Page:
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Helping Children Develop Healthy AttitudesToward Stuttering J. Scott Yaruss, Ph.D. Stuttering Centerof Western Pennsylvania University of Pittsburgh
Wait a minute!!! What do you mean by,“Healthy AttitudesToward Stuttering” ?!?
Attitude Matters • Stuttering can have a profound impact on children’s ability to succeed in life • But…it doesn’t have to be this way! • As NSP parents, you know that the most successful adult speakers are those who have been able to accept their stuttering • Like stuttering, the process of developing healthy attitudes can begin in early childhood
It is not stutteringthat holds people back... It is how people reactto their stuttering
Feelings about Stuttering • It is normal for children to have emotions and feelings about their stuttering • It is also normal for you to have emotions about feelings about your child’s stuttering Children don’t always understand their feelings…you can help!
The Traditional Role of Parents • In speech therapy, parents typically receive lots of advice about how to help children speak more fluently • “Slow down your own speech” • “Pause before speaking” • “Shorten and simply your sentences” • “Don’t interrupt the child” • “Don’t tell the child to ‘slow down’”
Helping children speakmore fluently is good... …but it’s not enough!!!
Parents Can Also Help Children... • Understand what they are doing when they stutter and how to change it • Learn how to react to stuttering and how to deal with other people’s reactions • Interpret what it means to have a speech disorder and (for older children) accept it • Feel acceptance regardless of their speech
Parents Can…WHAT?!? • Many parents have their own issues and concerns about stuttering, making it difficult to react supportively • Plus, parents are consistently told not to react to their children’s stuttering… • “Do nothing at any time, by word or deed or posture or facial expression, that would serve to call attention to interruptions in (your child's) speech. • (Johnson, 1962)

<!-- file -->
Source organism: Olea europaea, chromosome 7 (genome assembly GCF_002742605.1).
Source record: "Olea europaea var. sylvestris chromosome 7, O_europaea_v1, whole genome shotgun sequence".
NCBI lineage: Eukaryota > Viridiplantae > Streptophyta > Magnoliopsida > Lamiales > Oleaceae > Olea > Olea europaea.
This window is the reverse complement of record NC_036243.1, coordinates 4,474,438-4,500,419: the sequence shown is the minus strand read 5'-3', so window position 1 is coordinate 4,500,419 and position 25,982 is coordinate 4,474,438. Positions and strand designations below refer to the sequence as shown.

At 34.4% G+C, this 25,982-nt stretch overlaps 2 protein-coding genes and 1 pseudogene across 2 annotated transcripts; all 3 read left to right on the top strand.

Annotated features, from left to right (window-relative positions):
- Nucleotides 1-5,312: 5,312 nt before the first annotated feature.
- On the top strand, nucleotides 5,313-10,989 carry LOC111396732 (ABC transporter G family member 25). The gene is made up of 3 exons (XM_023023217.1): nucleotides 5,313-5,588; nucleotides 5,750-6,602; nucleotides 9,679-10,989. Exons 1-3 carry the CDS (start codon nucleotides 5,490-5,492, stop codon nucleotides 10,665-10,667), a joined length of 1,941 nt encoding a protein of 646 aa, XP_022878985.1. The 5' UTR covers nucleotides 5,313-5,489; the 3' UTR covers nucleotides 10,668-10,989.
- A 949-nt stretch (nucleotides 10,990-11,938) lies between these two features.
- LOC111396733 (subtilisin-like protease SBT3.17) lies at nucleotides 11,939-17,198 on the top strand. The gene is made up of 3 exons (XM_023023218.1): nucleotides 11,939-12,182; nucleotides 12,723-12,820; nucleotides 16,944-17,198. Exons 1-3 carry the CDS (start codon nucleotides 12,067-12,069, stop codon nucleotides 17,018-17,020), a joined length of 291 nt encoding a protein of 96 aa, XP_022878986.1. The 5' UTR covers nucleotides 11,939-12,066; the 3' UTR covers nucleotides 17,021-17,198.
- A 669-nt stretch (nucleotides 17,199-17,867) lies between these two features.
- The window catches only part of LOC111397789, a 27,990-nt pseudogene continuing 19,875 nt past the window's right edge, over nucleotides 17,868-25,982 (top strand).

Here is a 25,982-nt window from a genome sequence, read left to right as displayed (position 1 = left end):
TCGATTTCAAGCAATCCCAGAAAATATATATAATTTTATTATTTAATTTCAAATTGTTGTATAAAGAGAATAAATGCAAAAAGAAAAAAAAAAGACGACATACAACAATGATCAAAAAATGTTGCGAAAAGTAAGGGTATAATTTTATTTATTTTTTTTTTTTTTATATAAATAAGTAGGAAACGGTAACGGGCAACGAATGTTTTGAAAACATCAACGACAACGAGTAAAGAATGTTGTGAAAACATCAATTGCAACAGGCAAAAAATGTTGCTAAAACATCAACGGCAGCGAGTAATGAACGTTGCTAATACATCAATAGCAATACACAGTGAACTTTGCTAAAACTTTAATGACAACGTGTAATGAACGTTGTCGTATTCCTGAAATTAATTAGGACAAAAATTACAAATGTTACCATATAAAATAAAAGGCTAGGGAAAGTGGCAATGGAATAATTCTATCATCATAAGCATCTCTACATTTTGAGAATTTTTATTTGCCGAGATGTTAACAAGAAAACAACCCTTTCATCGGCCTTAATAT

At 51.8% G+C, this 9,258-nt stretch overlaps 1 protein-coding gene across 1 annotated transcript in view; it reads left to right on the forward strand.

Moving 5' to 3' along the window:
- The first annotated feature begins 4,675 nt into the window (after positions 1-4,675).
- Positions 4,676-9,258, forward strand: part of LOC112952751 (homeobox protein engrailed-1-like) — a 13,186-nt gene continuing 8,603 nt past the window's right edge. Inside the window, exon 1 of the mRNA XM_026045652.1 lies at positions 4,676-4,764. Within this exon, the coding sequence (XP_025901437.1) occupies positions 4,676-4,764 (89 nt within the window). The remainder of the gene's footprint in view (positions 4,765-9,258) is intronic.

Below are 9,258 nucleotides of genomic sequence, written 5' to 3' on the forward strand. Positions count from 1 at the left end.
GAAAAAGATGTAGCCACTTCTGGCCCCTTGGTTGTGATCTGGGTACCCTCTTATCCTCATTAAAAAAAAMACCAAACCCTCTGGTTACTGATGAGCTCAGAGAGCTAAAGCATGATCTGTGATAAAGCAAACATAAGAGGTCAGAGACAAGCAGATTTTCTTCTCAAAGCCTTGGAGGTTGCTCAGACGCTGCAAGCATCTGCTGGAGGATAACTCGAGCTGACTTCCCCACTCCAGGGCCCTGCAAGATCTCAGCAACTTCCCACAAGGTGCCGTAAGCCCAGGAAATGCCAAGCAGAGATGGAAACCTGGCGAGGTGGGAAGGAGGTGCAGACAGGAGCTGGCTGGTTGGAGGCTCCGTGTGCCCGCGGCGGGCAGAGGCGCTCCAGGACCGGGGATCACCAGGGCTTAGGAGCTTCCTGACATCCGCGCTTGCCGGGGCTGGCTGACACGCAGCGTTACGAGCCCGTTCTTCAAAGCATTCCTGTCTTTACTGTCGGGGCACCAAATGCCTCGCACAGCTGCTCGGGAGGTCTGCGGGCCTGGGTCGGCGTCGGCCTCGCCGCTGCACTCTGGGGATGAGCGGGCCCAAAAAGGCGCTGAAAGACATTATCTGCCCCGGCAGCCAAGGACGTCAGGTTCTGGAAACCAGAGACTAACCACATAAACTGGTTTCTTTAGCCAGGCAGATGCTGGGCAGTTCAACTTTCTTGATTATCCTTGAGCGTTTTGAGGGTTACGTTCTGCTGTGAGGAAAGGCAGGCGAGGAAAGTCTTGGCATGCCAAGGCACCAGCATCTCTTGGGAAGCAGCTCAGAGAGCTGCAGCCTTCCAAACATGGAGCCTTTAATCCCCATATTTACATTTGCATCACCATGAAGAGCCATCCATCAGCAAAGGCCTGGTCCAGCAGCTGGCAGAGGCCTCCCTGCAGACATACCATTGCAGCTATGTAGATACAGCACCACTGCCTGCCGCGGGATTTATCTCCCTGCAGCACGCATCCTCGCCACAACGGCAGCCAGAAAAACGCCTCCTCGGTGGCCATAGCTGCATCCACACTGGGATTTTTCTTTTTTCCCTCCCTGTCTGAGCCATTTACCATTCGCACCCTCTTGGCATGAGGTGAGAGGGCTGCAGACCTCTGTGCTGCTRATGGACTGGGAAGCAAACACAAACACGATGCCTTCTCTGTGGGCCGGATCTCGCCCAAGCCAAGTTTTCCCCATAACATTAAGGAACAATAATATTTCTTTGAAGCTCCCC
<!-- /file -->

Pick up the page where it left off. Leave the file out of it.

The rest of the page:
The Parent’s Dilemma • Watching children stutter is hard! • It is nearly impossible to watch our children struggle with any difficulty without trying to do something--anything--to help them • So...the advice to “just ignore it” is in direct conflict with our parental instincts • The advice is wrong...our instincts are right!
Is It Really Okayto Talk about Stuttering? • In a word…YES! • “There are no published reports of a relationship between discussing...stuttering and sustained increases in the frequency or severity of stuttering” • --Zebrowski & Schum (1993) • Children who stutter do not respond adversely when parents provide feedback about their speech fluency. • --Lincoln & Onslow (1997)
Keeping Talking in Perspective • Talking is just another motor skillyoung children need to develop • It is perfectly normal for young childrento make mistakes when learning to talk • Children make mistakes when learning every other motor behavior and we accept it without concern • For older children who stutter, we need to recognize that stuttering is normal for them
Why Talk about Stuttering? I felt isolated and frustrated…like stuttering was something to be ashamed of This problem is so awful that my parents can'tbear to talk... about it. Some quotesfrom adultswho stutter --Rustin & Cook (1995)
Why Talk about Stuttering? • Break the “Conspiracy of Silence”(Starkweather & Givens-Ackerman, 1997) • Help children understand stuttering • Help children feel more comfortable about their speaking abilities • Help children learn how to react to stuttering • Help to normalize stuttering
Okay, So…What Should We Say? (It depends…)